The Auspicious Arrival of the Jade: Herald of Good Fortune

Follow the history of the flowering succulent that anchors the corners of Isabella’s Holiday Garden.

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When the days grow shorter and the chill of wintertime settles in, the jade plant sets new buds ahead of its festive display in the Courtyard of the Isabella Stewart Gardner Museum. According to legend, the mature jades in the Museum’s living collection—over 60 years old—are descendants of jade plants grown by Isabella herself. This evergreen succulent, though quite a familiar houseplant, is not known by many to flower. By mimicking the growing conditions of its native habitat, Gardner Museum horticulturists coax the jade into yielding airy pink and white flowers just in time for A Holiday Garden Courtyard display.

Flowering jade plants flank the Garland Sarcophagus in the Courtyard of the Gardner Museum.

Photo: Jenny Pore

A Holiday Garden display in the Courtyard of the Isabella Stewart Gardner Museum, 2021

The History of the Jade Plant

The jade plant (Crassula ovata) is native to the dry, rocky hillsides and Albany thicket valleys of southern Africa. Its smooth, rich green rounded leaves are reminiscent of jade gemstones, earning the plant its common name. The name Crassula—Latin for ‘thick’—alludes to the fleshy nature of its diverse succulent genus. The species name ovata—meaning ‘egg-shaped’—refers to the shape of the leaves. Bark peels from the trunks in horizontal strips. Jade stems appear woody even in young specimens. They twist and turn toward the sun into gnarled shapes, evocative of tree trunks of great age.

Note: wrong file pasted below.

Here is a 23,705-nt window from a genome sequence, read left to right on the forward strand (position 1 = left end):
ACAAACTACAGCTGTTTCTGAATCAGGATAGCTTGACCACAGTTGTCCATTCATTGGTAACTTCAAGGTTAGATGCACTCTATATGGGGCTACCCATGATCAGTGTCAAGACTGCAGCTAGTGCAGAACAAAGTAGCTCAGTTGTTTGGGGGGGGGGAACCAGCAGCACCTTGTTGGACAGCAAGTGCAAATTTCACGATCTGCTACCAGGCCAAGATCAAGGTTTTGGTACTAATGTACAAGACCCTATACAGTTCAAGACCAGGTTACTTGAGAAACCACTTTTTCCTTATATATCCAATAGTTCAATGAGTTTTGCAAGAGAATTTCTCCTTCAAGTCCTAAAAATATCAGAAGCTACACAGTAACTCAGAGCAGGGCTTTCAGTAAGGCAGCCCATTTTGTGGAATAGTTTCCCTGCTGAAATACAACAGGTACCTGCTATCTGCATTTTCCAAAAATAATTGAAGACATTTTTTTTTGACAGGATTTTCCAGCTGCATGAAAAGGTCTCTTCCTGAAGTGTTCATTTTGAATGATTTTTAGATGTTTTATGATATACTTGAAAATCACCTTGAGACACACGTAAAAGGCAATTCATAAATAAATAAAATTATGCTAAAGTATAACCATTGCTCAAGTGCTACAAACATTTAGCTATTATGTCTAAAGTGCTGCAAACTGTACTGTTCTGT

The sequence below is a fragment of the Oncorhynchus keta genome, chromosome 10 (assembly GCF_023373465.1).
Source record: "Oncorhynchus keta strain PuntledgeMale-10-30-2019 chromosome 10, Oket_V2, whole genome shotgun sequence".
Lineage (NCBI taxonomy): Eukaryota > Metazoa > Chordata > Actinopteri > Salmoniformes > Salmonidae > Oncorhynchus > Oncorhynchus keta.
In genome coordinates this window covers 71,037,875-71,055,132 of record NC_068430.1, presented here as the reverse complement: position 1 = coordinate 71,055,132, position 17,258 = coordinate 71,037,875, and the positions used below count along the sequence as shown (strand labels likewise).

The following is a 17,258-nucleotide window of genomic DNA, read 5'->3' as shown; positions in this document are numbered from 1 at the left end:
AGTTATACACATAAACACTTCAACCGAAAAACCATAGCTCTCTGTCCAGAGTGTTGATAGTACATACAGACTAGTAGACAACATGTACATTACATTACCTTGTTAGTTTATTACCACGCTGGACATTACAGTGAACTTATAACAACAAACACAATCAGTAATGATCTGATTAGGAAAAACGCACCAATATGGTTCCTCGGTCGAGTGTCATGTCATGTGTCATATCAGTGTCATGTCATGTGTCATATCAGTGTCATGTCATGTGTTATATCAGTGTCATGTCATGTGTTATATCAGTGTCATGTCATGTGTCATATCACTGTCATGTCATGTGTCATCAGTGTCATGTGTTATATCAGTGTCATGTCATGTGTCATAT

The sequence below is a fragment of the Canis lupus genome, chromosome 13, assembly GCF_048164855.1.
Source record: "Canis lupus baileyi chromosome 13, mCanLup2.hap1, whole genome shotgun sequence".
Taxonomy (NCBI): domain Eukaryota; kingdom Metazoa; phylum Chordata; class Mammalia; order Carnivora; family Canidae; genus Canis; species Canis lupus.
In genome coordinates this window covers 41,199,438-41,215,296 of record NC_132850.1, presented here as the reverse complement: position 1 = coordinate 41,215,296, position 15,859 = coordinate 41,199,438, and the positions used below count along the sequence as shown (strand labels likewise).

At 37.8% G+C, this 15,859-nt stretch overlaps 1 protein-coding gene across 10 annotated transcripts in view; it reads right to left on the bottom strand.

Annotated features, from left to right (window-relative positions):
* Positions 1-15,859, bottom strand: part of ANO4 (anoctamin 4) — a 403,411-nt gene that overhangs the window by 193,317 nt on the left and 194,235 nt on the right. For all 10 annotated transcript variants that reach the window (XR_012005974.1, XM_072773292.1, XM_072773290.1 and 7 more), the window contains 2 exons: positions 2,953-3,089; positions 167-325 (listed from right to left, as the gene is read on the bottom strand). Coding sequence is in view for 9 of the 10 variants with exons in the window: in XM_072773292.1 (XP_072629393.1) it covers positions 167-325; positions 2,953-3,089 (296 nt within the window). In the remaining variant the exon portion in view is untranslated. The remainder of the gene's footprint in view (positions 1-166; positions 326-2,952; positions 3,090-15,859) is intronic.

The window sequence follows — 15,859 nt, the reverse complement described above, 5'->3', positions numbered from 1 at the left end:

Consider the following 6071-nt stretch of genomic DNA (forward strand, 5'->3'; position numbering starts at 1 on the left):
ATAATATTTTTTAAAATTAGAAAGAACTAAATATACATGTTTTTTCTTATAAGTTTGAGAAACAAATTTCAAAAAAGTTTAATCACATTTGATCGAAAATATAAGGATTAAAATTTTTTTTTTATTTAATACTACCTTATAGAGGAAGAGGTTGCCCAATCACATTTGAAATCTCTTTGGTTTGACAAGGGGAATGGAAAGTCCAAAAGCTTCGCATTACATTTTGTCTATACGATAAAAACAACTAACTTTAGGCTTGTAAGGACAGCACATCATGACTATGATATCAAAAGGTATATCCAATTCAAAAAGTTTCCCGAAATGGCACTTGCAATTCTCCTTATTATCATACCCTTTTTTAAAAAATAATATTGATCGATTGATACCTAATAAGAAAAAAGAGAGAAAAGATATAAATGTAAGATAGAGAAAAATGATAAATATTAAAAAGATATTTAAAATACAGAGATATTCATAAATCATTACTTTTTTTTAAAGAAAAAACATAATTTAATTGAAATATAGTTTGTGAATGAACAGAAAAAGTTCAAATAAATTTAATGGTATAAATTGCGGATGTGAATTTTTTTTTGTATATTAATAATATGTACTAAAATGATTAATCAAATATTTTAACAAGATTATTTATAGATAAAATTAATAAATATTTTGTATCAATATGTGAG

A naturalist's illustration of Crassula portulacea, also known as Jade plant, with green leaves and pink and white flowers.

New York Botanical Garden, LuEsther T. Mertz Library.

Mary Emily Eaton (English, 1873–1961), Illustration of Crassula portulacea from New York Botanical Garden’s Addisonia: Colored Illustrations and Popular Descriptions of Plants, vol. 3, Plate 109, New York, 1918

Although Crassula ovata is reported to have toxic effects on both animals and children, jade roots—grated and boiled—are a traditional food source of the Khoisan and other indigenous peoples of southern Africa. With anti-inflammatory and antioxidant properties, jade has long been used in both African and Chinese herbal medicine for skin and stomach-related ailments. Extracts of jade leaves are used to treat wounds, nausea, and diabetes.

Collections of the jade plant crossed oceans and reached botanical gardens with conservatories. Dutch explorers introduced the plant to Europe in the mid 17th century. It thrived in Paris’ Jardin des Plantes, then known as the “Royal Garden of Medicinal Plants.” The jade was first described in England as Cotyledon ovata by Philip Miller in the Gardeners Dictionary of 1768 before being classified as Crassula ovata by English botanist George Druce in 1917. As the jade flourished around the world, its association with prosperity followed.

Green and white jades surround pink Dendrobium orchids in the Courtyard of the Gardner Museum.

Photo: Jenny Pore